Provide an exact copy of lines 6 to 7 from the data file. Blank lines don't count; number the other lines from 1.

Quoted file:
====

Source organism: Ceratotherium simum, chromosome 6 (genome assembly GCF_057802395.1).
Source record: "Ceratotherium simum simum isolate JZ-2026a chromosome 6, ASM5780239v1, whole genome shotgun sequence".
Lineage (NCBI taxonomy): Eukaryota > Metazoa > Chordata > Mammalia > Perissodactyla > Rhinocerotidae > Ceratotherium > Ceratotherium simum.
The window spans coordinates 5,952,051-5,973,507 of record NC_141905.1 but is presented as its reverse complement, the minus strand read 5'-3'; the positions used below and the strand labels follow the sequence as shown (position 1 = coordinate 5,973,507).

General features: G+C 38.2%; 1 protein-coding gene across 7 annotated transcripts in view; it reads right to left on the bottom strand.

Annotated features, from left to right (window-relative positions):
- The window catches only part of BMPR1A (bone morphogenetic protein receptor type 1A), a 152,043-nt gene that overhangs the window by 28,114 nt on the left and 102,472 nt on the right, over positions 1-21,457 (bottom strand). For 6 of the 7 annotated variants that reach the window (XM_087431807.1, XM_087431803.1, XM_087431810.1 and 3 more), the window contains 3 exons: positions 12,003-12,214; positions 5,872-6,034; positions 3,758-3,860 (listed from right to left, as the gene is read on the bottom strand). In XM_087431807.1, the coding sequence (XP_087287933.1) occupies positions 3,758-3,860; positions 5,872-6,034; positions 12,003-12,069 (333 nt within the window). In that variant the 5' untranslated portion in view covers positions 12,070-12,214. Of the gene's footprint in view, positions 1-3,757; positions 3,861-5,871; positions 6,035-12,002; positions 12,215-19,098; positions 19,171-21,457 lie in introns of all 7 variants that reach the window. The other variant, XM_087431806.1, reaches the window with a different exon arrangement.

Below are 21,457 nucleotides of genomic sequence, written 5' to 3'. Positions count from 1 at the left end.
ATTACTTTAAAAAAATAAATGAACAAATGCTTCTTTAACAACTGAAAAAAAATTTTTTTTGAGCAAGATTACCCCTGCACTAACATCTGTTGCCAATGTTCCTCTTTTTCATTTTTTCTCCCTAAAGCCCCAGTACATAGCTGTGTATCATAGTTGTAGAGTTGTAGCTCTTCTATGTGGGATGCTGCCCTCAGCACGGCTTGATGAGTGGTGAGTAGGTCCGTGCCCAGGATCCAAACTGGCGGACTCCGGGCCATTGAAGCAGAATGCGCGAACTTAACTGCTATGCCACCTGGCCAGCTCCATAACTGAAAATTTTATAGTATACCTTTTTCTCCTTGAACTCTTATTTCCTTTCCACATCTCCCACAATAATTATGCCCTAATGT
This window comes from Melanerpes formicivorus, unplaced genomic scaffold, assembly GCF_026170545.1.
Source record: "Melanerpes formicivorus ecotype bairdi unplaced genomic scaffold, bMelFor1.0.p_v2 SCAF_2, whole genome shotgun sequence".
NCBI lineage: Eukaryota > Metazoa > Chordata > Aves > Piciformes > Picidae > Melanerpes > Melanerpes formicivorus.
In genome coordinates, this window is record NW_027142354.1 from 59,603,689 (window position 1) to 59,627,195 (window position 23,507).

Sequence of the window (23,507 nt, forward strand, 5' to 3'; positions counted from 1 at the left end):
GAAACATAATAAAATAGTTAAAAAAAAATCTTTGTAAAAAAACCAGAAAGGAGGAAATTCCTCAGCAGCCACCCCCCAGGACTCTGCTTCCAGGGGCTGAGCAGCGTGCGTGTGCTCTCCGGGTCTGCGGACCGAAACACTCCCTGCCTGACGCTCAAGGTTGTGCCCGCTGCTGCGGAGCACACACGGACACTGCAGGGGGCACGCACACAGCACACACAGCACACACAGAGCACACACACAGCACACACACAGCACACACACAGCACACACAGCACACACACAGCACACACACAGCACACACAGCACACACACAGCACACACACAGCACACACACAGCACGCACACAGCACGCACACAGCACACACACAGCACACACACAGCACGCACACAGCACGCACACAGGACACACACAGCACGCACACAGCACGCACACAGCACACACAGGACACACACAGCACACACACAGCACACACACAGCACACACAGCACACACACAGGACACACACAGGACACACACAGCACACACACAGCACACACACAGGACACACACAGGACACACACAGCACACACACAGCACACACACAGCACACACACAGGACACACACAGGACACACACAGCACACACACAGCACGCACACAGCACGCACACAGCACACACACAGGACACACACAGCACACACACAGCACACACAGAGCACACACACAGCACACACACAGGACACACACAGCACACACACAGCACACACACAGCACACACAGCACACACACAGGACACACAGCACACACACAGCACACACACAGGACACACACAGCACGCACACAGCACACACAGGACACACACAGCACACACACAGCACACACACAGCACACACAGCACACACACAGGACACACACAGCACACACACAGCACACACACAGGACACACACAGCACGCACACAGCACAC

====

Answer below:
Annotated features, from left to right (window-relative positions):
- The window catches only part of BMPR1A (bone morphogenetic protein receptor type 1A), a 152,043-nt gene that overhangs the window by 28,114 nt on the left and 102,472 nt on the right, over positions 1-21,457 (bottom strand). For 6 of the 7 annotated variants that reach the window (XM_087431807.1, XM_087431803.1, XM_087431810.1 and 3 more), the window contains 3 exons: positions 12,003-12,214; positions 5,872-6,034; positions 3,758-3,860 (listed from right to left, as the gene is read on the bottom strand). In XM_087431807.1, the coding sequence (XP_087287933.1) occupies positions 3,758-3,860; positions 5,872-6,034; positions 12,003-12,069 (333 nt within the window). In that variant the 5' untranslated portion in view covers positions 12,070-12,214. Of the gene's footprint in view, positions 1-3,757; positions 3,861-5,871; positions 6,035-12,002; positions 12,215-19,098; positions 19,171-21,457 lie in introns of all 7 variants that reach the window. The other variant, XM_087431806.1, reaches the window with a different exon arrangement.